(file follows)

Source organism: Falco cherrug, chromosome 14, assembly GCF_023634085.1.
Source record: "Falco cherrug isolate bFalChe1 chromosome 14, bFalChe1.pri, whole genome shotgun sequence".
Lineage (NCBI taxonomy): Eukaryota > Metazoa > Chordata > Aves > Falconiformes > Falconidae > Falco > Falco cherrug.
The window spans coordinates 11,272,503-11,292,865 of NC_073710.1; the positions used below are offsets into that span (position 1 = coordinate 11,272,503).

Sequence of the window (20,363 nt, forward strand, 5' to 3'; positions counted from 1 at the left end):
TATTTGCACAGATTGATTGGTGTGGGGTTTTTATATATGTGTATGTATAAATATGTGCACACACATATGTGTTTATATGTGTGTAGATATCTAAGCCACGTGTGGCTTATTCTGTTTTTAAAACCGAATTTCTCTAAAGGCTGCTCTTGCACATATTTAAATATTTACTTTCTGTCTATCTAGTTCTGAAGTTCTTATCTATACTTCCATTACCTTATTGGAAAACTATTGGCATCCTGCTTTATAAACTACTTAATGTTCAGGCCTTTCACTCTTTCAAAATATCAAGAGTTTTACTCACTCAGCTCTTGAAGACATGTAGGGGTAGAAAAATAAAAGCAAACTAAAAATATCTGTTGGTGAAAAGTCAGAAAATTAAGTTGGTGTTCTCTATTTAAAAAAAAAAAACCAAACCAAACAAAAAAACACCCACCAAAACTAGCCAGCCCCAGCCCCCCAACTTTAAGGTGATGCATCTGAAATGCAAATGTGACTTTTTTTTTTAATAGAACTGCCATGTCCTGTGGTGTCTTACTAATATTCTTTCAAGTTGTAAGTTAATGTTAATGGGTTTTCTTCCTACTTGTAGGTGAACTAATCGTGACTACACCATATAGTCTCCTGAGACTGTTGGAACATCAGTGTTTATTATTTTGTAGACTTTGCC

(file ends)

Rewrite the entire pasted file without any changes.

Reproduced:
Source organism: Falco cherrug, chromosome 14, assembly GCF_023634085.1.
Source record: "Falco cherrug isolate bFalChe1 chromosome 14, bFalChe1.pri, whole genome shotgun sequence".
Lineage (NCBI taxonomy): Eukaryota > Metazoa > Chordata > Aves > Falconiformes > Falconidae > Falco > Falco cherrug.
The window spans coordinates 11,272,503-11,292,865 of NC_073710.1; the positions used below are offsets into that span (position 1 = coordinate 11,272,503).

Sequence of the window (20,363 nt, forward strand, 5' to 3'; positions counted from 1 at the left end):
TATTTGCACAGATTGATTGGTGTGGGGTTTTTATATATGTGTATGTATAAATATGTGCACACACATATGTGTTTATATGTGTGTAGATATCTAAGCCACGTGTGGCTTATTCTGTTTTTAAAACCGAATTTCTCTAAAGGCTGCTCTTGCACATATTTAAATATTTACTTTCTGTCTATCTAGTTCTGAAGTTCTTATCTATACTTCCATTACCTTATTGGAAAACTATTGGCATCCTGCTTTATAAACTACTTAATGTTCAGGCCTTTCACTCTTTCAAAATATCAAGAGTTTTACTCACTCAGCTCTTGAAGACATGTAGGGGTAGAAAAATAAAAGCAAACTAAAAATATCTGTTGGTGAAAAGTCAGAAAATTAAGTTGGTGTTCTCTATTTAAAAAAAAAAAACCAAACCAAACAAAAAAACACCCACCAAAACTAGCCAGCCCCAGCCCCCCAACTTTAAGGTGATGCATCTGAAATGCAAATGTGACTTTTTTTTTTAATAGAACTGCCATGTCCTGTGGTGTCTTACTAATATTCTTTCAAGTTGTAAGTTAATGTTAATGGGTTTTCTTCCTACTTGTAGGTGAACTAATCGTGACTACACCATATAGTCTCCTGAGACTGTTGGAACATCAGTGTTTATTATTTTGTAGACTTTGCC